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Nursing Research and Practice
Volume 2015 (2015), Article ID 139070, 7 pages
http://dx.doi.org/10.1155/2015/139070
Research Article

The Significance of Asthma Follow-Up Consultations for Adherence to Asthma Medication, Asthma Medication Beliefs, and Asthma Control

1Department of Care Science, Faculty of Health and Society, Malmö University, Jan Waldenströms Gata 25, 20506 Malmö, Sweden
2Krefting Research Centre, Institute of Medicine, Internal Medicine and Clinical Nutrition, Sahlgrenska Academy, University of Gothenburg, Box 424, 405 30 Gothenburg, Sweden

Received 9 July 2015; Revised 10 November 2015; Accepted 23 November 2015

Academic Editor: Kathleen Finlayson

Copyright © 2015 Malin Axelsson et al. This is an open access article distributed under the Creative Commons Attribution License, which permits unrestricted use, distribution, and reproduction in any medium, provided the original work is properly cited.

Abstract

Objective. The aim was to investigate adherence to asthma medication treatment, medication beliefs, and asthma control in relation to asthma follow-up consultations in asthmatics in the general population. A further aim was to describe associations between adherence, medication beliefs, and asthma control. Method. In the population-based West Sweden Asthma Study, data allowing calculation of adherence for 4.5 years based on pharmacy records were obtained from 165 adult asthmatics. Additional data were collected through questionnaires and structured interviews. Results. The mean adherence value for filled prescriptions for regular asthma medication was 68% (median 55.3%) but varied over the year under study. Adherence to combination inhalers with corticosteroids and long-acting beta2 agonists was higher than adherence to single inhalers with corticosteroids only. More than one-third of participants reported not having seen an asthma nurse or physician for several years. Regular asthma follow-up consultations were associated with both higher adherence and the belief that asthma medication was necessary but were not associated with asthma control. Conclusions. Adherence to asthma medication treatment was low and varied over the year under study. The current study suggests that quality improvements in asthma care are needed if adherence to asthma medication is to be improved.

1. Introduction

Previous studies have shown that there is considerable room for improvement in adherence to asthma medication treatment [13]. Because poor adherence may reduce the likelihood of achieving and maintaining good asthma control, it is important that adherence to prescribed asthma medication be addressed by the health-care provider during regular follow-up consultations [4]. Adherence may be regarded as a multifaceted behaviour that is influenced by a variety of factors, one of which is the health-care provider [5]. Asthma clinics led by specially trained asthma nurses have been shown to be effective in asthma management, for instance, in relation to adherence [6]. Moreover, the interaction between the health-care professional and the patient regarding joint treatment decisions, taken by the asthma patient and the clinician together, seems to have a positive effect on adherence as well [7]. Another factor affecting adherence is beliefs about the asthma medication [811]. Individuals with asthma who, for instance, believe that their medication is necessary for their present and future health or that it prevents exacerbation of their disease are more likely to be adherent. In contrast, individuals who are concerned about their asthma medication are more inclined to deviate from the prescribed treatment [810]. It has also been reported that individuals with uncontrolled asthma tend to be sceptical about their asthma medication, which may cause them to choose symptom management strategies other than the medication [12].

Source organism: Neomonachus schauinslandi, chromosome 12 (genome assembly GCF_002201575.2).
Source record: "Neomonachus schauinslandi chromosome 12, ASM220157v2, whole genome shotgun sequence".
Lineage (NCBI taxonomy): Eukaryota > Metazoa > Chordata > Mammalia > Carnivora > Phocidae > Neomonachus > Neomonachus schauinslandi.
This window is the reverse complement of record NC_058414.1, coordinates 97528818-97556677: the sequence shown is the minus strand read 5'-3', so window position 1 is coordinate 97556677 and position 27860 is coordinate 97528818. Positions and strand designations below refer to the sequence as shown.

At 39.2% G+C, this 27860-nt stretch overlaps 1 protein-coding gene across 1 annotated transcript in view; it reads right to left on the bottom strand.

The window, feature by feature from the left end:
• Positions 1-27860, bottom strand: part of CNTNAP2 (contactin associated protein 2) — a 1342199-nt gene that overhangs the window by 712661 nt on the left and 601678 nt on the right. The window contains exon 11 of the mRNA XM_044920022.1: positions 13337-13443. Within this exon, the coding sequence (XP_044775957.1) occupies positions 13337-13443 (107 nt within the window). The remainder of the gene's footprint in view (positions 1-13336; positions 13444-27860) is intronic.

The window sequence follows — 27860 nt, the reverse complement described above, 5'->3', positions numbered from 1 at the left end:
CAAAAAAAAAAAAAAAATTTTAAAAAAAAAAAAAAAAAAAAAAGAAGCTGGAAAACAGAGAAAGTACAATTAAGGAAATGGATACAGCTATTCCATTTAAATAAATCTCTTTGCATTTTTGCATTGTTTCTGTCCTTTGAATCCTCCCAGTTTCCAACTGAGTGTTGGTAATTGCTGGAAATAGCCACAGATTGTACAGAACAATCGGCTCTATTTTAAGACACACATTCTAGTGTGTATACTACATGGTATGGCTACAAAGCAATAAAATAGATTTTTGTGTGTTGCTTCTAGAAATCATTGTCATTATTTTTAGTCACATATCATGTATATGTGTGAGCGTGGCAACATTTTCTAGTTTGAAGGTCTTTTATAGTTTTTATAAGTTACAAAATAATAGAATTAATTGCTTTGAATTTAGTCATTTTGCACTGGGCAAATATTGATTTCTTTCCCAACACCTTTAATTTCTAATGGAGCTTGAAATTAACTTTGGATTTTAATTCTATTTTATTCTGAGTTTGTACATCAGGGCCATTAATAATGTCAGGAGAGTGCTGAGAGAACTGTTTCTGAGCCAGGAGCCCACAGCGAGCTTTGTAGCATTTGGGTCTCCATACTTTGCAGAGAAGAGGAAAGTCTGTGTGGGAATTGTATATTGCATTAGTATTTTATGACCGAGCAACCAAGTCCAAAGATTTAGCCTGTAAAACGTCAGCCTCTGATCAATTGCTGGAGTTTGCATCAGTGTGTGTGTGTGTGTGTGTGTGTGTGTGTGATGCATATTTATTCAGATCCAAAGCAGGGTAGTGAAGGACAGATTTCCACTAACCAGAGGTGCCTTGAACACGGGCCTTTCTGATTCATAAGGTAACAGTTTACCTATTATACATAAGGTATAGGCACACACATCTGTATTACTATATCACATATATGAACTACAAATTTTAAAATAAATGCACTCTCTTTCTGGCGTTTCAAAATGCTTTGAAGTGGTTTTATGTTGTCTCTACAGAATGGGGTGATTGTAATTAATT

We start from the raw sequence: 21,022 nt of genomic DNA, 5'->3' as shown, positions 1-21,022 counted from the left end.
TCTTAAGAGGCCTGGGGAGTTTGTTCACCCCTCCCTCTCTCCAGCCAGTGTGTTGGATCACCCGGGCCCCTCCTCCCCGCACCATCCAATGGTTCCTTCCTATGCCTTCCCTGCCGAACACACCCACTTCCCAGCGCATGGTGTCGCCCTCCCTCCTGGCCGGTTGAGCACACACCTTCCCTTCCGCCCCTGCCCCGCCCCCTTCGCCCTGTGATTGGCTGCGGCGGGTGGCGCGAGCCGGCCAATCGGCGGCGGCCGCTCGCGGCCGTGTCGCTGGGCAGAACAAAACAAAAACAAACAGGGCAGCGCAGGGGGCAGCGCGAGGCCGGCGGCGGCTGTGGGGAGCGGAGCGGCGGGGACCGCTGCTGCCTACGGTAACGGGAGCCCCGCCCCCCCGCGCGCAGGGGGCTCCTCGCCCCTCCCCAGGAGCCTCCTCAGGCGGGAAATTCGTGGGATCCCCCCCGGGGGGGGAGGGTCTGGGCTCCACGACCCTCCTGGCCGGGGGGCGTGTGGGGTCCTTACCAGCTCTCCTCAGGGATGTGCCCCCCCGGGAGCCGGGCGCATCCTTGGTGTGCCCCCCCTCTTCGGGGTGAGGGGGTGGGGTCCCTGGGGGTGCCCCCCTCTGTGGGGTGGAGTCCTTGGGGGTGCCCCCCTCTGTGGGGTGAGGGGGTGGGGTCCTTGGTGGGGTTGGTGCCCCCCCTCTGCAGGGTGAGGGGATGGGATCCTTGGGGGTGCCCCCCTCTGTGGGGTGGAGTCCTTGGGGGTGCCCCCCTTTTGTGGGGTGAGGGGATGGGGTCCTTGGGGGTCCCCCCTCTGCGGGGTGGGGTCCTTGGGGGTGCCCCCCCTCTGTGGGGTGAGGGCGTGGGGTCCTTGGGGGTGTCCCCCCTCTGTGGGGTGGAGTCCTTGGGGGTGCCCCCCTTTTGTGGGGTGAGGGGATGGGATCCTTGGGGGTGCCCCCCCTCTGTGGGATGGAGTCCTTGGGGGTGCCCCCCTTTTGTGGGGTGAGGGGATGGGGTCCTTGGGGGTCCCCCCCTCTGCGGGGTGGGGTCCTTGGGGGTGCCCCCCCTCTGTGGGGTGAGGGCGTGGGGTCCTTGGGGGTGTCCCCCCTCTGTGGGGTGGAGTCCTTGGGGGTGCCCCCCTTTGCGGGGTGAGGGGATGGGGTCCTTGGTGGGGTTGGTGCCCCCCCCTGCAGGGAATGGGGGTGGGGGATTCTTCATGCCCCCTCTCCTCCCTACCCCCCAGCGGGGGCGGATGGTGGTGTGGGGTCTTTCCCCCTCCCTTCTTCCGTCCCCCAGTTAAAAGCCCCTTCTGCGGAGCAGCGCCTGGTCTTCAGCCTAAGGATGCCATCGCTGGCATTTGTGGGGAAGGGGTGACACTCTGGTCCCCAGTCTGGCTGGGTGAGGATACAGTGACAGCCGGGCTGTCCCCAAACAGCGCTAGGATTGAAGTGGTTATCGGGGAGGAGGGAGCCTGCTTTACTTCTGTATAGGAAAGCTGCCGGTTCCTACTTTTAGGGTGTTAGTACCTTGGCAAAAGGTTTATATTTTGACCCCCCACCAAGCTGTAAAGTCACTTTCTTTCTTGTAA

Asthma is often studied in clinical settings, where the population of patients does not necessarily reflect individuals with asthma in general. Additionally, few studies have addressed treatment adherence, medication beliefs, and asthma control in relation to reported asthma follow-up consultations in individuals with asthma in the general population. It could be hypothesised that asthma follow-up consultations may have a positive influence on adherence to asthma medication treatment and medication beliefs and that adherence, medication beliefs, and asthma control would be associated. The aim of the present study was to investigate adherence to asthma medication treatment, medication beliefs, and asthma control in relation to asthma follow-up consultations in individuals with asthma in the general population. A further aim was to describe associations between adherence, medication beliefs, and asthma control.

2. Materials and Methods

2.1. Study Sample

The sample was derived from the population-based West Sweden Asthma Study (WSAS), which has been thoroughly described elsewhere [13]. The sampling procedure is illustrated in Figure 1. Briefly, 30,000 inhabitants selected at random were invited to complete postal questionnaires including questions about symptoms, diseases [13], exposures, and occupation [14]. Of the 18,087 returned completed questionnaires, 3524 participants (1724 of whom were asthmatics) were invited to take part in the clinical phase of the study. By April 2012, 964 adult asthmatics had participated in the clinical study and 223 had given their written informed consent, allowing us to collect data concerning them from the drug registry maintained by the National Board of Health and Welfare. The Regional Research Ethics Board at the University of Gothenburg approved the study.